With their play-calling seemingly in better hands, the 4ers received more heartening news less than two minutes later.

On fourth down at Atlanta's 12, Dominique Zeigler flew through the middle to block Michael Koenen's punt. The ball caromed into the end zone and rookie safety Taylor Mays, tiptoeing on the end line, made an athletic move to stay in bounds and grab the ball, giving the Niners a 14-0 lead and their first touchdown off a blocked punt in 23 years.

Mays, making his first career start in place of the absent Lewis, continued his strong performance, finishing with a team-high 11 tackles.

The offense, on the other hand, never scored again — or ventured inside the Falcons 34-yard line — on its final seven drives, which ended with five punts and two interceptions from Smith.

Singletary said he thought Smith, who completed 21 of 32 passes for 188 yards, "played well for the most part." But Smith had a harsher assessment, saying his picks were just as critical as Clements' fumble.

"In the end," he said, "you look back and see it cost us the game."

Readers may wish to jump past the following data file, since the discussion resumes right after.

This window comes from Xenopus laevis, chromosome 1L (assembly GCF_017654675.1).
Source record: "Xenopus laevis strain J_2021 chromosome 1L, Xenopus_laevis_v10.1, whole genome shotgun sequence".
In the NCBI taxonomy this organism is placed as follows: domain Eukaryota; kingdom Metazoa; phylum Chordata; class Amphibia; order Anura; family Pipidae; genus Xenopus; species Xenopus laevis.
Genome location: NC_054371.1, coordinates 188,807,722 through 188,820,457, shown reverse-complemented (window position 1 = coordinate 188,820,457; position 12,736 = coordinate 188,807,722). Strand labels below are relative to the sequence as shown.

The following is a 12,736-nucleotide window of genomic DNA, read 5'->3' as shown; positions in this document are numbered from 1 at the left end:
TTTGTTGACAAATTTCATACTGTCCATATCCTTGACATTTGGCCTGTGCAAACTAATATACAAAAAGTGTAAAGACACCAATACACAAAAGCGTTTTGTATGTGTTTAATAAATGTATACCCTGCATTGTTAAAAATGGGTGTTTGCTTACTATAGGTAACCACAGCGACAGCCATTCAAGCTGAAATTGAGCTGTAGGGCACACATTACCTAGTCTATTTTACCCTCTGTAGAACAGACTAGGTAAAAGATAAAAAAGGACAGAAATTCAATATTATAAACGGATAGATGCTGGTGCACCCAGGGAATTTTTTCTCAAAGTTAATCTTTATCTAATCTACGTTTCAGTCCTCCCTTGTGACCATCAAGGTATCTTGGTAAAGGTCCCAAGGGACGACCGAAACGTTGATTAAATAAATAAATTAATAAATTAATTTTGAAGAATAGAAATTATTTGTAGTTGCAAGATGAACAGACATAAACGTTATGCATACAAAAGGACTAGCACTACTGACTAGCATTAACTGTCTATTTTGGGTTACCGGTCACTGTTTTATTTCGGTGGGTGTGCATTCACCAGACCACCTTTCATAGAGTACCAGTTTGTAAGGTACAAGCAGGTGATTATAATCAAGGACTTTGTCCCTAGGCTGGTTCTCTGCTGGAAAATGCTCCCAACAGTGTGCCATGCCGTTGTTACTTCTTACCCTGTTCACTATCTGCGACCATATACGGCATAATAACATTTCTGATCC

Leading 14-7 at Atlanta's 34 with 1:20 left in the second quarter, Smith, under pressure, threw a high pass which caromed off running back Frank Gore's hands and was picked off by Falcons linebacker Curtis Lofton. Atlanta turned the miscue into Bryant's 37-yard field goal and trailed 14-10 at halftime.

On the 49ers' first possession of the second half, their promising 10-play, 38-yard drive ended when Smith's pass intended for Josh Morgan was intercepted by safety William Moore at the at Falcons 33 and returned 13 yards, leading to another field goal.

Despite those turnovers, the 49ers were still in position to grab their first win.

In the end, though, they couldn't overcome one more critical mistake.

"The day we can find out how to overcome ourselves, will be the day we turn this around," Willis said. "We've just got to find a way to stop killing ourselves."

For more on the 49ers, go to Instant 49ers at blog.pressdemocrat.com/49ers. You can reach Staff Writer Eric Branch at eric.branch@pressdemocrat.com and follow him at twitter.com/Eric_Branch.